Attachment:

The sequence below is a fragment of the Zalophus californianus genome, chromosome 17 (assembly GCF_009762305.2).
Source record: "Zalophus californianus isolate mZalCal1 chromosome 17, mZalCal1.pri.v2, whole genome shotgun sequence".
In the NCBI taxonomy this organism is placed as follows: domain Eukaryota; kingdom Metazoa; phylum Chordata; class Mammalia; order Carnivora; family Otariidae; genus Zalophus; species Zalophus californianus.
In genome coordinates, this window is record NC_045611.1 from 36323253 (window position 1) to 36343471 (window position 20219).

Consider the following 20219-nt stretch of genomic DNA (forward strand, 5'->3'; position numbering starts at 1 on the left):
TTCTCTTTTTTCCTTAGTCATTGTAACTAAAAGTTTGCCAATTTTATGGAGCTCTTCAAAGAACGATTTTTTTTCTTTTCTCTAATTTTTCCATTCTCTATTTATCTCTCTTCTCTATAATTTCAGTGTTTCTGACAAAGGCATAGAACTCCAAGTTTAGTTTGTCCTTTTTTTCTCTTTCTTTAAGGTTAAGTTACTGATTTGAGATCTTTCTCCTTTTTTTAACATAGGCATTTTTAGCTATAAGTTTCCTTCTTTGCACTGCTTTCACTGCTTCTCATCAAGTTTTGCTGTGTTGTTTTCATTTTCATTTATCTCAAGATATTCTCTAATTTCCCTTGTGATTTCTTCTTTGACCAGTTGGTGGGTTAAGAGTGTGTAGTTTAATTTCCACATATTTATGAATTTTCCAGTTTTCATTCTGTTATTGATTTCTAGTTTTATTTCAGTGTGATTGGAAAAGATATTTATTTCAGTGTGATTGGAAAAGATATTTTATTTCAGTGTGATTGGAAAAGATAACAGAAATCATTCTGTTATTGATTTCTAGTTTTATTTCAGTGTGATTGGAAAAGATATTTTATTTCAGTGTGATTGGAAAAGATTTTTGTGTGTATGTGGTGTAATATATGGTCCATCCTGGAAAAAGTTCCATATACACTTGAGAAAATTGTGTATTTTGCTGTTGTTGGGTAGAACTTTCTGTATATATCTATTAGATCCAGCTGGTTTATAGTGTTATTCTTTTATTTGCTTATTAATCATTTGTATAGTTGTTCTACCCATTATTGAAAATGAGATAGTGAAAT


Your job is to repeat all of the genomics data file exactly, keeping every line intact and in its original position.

The sequence below is a fragment of the Zalophus californianus genome, chromosome 17 (assembly GCF_009762305.2).
Source record: "Zalophus californianus isolate mZalCal1 chromosome 17, mZalCal1.pri.v2, whole genome shotgun sequence".
In the NCBI taxonomy this organism is placed as follows: domain Eukaryota; kingdom Metazoa; phylum Chordata; class Mammalia; order Carnivora; family Otariidae; genus Zalophus; species Zalophus californianus.
In genome coordinates, this window is record NC_045611.1 from 36323253 (window position 1) to 36343471 (window position 20219).

Consider the following 20219-nt stretch of genomic DNA (forward strand, 5'->3'; position numbering starts at 1 on the left):
TTCTCTTTTTTCCTTAGTCATTGTAACTAAAAGTTTGCCAATTTTATGGAGCTCTTCAAAGAACGATTTTTTTTCTTTTCTCTAATTTTTCCATTCTCTATTTATCTCTCTTCTCTATAATTTCAGTGTTTCTGACAAAGGCATAGAACTCCAAGTTTAGTTTGTCCTTTTTTTCTCTTTCTTTAAGGTTAAGTTACTGATTTGAGATCTTTCTCCTTTTTTTAACATAGGCATTTTTAGCTATAAGTTTCCTTCTTTGCACTGCTTTCACTGCTTCTCATCAAGTTTTGCTGTGTTGTTTTCATTTTCATTTATCTCAAGATATTCTCTAATTTCCCTTGTGATTTCTTCTTTGACCAGTTGGTGGGTTAAGAGTGTGTAGTTTAATTTCCACATATTTATGAATTTTCCAGTTTTCATTCTGTTATTGATTTCTAGTTTTATTTCAGTGTGATTGGAAAAGATATTTATTTCAGTGTGATTGGAAAAGATATTTTATTTCAGTGTGATTGGAAAAGATAACAGAAATCATTCTGTTATTGATTTCTAGTTTTATTTCAGTGTGATTGGAAAAGATATTTTATTTCAGTGTGATTGGAAAAGATTTTTGTGTGTATGTGGTGTAATATATGGTCCATCCTGGAAAAAGTTCCATATACACTTGAGAAAATTGTGTATTTTGCTGTTGTTGGGTAGAACTTTCTGTATATATCTATTAGATCCAGCTGGTTTATAGTGTTATTCTTTTATTTGCTTATTAATCATTTGTATAGTTGTTCTACCCATTATTGAAAATGAGATAGTGAAAT